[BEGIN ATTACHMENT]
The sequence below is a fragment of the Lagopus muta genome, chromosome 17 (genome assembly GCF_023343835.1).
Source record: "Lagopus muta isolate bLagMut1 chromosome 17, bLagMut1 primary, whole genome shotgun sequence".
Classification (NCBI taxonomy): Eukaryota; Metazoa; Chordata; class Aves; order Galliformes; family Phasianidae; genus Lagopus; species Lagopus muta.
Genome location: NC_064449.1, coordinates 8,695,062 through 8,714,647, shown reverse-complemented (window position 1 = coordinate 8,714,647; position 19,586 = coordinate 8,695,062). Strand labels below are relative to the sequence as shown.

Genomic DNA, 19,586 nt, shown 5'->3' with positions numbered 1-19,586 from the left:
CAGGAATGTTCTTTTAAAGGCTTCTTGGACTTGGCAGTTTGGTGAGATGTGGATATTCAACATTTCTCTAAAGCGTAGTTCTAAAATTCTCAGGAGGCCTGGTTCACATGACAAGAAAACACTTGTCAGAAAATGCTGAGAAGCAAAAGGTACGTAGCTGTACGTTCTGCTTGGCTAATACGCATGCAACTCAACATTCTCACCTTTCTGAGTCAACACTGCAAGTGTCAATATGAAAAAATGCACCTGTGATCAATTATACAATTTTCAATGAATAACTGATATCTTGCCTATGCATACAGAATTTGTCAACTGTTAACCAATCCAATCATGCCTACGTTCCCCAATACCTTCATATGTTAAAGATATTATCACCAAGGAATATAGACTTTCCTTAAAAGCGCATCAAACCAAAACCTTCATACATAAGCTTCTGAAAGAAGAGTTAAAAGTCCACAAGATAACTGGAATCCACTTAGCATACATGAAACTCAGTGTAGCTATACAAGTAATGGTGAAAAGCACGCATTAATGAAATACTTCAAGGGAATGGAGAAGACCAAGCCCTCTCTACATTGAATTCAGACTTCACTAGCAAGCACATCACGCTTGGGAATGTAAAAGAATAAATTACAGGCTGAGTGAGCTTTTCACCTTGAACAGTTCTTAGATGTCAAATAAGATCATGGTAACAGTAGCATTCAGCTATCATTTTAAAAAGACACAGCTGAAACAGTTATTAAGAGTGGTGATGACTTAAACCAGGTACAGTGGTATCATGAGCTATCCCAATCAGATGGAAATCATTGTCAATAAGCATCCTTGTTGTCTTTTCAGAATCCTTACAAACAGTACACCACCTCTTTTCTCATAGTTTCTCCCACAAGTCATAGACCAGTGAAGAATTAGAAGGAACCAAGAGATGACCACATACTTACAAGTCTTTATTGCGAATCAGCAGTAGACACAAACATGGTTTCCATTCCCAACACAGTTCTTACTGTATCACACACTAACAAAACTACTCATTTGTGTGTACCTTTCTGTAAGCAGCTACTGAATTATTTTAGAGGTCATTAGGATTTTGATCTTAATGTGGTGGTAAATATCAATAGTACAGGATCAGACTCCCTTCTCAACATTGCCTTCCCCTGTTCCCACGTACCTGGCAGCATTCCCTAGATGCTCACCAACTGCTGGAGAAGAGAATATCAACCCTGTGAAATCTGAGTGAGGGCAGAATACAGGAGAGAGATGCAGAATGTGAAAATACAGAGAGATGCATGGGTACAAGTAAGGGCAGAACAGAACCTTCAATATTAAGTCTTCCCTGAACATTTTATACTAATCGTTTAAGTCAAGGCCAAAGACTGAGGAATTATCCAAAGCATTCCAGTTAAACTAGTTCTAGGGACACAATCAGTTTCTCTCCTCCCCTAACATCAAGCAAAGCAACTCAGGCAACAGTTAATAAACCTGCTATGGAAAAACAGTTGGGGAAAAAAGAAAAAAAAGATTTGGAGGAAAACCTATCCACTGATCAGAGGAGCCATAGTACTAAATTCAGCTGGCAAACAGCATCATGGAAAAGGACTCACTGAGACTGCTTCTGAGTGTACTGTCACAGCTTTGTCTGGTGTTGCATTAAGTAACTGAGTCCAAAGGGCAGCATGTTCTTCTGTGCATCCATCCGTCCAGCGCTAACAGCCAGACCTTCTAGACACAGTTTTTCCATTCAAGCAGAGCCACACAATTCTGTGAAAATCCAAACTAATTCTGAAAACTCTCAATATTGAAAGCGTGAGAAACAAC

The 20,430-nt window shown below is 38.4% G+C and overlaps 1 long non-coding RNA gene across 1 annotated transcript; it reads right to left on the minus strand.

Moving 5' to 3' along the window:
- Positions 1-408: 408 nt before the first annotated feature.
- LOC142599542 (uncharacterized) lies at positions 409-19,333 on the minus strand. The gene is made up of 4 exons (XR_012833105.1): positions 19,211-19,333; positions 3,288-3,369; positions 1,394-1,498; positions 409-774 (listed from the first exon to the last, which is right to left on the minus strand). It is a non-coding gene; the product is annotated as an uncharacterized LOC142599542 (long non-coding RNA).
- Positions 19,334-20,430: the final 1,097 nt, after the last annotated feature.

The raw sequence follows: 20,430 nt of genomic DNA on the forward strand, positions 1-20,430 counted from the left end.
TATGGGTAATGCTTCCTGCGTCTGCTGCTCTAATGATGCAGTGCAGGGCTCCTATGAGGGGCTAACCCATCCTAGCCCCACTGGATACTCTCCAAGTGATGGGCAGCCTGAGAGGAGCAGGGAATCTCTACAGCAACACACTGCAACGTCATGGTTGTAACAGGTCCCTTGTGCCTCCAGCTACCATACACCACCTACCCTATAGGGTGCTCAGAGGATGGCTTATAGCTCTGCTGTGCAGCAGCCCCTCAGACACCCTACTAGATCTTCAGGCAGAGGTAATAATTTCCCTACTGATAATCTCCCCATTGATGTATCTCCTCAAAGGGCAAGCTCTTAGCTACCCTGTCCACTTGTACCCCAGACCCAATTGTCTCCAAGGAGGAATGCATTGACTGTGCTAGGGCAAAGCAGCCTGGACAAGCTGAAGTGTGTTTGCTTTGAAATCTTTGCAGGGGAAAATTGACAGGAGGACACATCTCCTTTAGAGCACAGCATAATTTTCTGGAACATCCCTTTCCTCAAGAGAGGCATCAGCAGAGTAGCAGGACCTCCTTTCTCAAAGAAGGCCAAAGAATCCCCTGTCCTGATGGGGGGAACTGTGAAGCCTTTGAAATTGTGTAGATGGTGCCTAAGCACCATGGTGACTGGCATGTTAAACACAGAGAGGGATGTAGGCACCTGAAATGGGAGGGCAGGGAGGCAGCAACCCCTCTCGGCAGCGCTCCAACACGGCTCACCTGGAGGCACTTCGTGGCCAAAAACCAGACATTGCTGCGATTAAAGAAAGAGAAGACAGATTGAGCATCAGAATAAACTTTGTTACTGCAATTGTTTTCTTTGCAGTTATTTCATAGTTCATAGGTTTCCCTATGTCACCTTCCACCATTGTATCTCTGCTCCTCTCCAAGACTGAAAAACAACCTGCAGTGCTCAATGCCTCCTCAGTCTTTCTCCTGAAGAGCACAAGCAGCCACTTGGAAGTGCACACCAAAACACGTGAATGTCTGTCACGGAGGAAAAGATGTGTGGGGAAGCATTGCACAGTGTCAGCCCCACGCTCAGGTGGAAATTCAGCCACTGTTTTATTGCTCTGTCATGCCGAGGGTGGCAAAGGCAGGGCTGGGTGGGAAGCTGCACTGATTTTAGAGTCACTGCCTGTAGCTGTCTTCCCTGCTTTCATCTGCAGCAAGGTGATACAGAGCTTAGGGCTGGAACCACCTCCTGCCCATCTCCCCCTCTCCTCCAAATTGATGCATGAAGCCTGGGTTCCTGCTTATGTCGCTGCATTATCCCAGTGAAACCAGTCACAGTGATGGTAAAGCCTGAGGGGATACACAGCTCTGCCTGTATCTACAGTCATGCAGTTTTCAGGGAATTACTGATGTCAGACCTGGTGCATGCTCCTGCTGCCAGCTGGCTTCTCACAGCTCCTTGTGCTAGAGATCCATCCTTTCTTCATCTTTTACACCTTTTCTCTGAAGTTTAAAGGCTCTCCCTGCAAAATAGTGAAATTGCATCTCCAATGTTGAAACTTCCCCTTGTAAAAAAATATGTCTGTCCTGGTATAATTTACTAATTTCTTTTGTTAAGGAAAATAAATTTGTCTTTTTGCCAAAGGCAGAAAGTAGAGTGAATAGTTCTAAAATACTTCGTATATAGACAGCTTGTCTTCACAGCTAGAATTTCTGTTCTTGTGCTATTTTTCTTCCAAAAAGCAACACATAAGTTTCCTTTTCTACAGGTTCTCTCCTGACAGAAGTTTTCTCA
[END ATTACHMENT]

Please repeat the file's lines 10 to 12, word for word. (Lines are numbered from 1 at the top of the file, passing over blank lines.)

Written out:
- LOC142599542 (uncharacterized) lies at positions 409-19,333 on the minus strand. The gene is made up of 4 exons (XR_012833105.1): positions 19,211-19,333; positions 3,288-3,369; positions 1,394-1,498; positions 409-774 (listed from the first exon to the last, which is right to left on the minus strand). It is a non-coding gene; the product is annotated as an uncharacterized LOC142599542 (long non-coding RNA).
- Positions 19,334-20,430: the final 1,097 nt, after the last annotated feature.

The raw sequence follows: 20,430 nt of genomic DNA on the forward strand, positions 1-20,430 counted from the left end.